- concntrated on sides of retina for periperal vision

24

Cones

- concentrated on center of retina (fovea)
- greatest visual acuity for fine detail
- sees color and daylight
- better than rods because there are fewer cones per ganglion cell

25

Fovea

- center of retina where cones are concentrated

26

Process of light passing through receptors

- after light passes through receptors ==> horizional cells ==> bipolar cells ==> amacrine cells ==> ganglion cells (make up the optic nerve)

27

Describe the visual pathway starting from the eyes

- eyes connect to cerebral cortex through visual pathway
- consist of optic nerve connects each eye to brain ==> optic chiasm (half of fibers from optic nerve cross) ==> striate cortex ==> visual assocation areas of cortex

28

Optic chiams

- where 50% of fibers from one eye cross over and join optic nerve from other eye
- ensures brain see full picture
- left visual field is processed in right side of brain and vice versa

29

Opponent-color or opponent process

- theory by Ewald Hering
- 2 types of color sensitive cells exists = blue-yellow and red-green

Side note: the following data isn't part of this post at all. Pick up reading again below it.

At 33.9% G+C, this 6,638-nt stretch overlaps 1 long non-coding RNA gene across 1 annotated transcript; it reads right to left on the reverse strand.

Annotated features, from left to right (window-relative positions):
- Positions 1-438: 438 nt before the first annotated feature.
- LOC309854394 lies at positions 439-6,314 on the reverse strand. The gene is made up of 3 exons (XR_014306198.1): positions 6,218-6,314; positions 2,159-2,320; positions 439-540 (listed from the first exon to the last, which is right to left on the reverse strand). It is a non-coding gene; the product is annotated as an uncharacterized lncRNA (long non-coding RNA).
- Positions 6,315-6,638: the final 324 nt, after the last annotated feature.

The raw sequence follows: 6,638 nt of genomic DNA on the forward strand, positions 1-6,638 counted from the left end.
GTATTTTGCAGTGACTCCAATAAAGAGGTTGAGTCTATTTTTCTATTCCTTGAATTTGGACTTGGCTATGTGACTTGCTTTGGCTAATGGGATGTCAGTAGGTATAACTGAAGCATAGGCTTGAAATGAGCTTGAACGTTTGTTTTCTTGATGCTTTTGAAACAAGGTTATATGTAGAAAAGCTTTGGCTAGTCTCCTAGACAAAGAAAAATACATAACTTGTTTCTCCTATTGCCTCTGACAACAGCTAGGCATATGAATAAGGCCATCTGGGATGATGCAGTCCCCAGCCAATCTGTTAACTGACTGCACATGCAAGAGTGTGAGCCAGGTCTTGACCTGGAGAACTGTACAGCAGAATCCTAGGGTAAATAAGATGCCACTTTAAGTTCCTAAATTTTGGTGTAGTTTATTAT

- one color is stimulated then other color is habituated

30

Afterimage

- Ewald Hering
- focusing on one color then looking at white image will produce afterimage of the habituated color e.g. red ==> wall ==> green afterimage

31

Tri-color theory or component theory

- Young and Helmholtz
- 3 types of receptors in retina:
1) red cones
2) green cones
3) blue cones

32

Young and Helmholtz

- Tri-color theory or component theory

33

Where does the opponent process theory

- at work in lateral geniculate body

34

Where does the tri-color theory seem to be at work?

- in the retina

35

Lateral inhibition

- eyes to see contrast and prevents repetitive information from being sent to brain
- once receptor is stimulated the nearby ones are inhibited

36

What is Helmholtz famous for?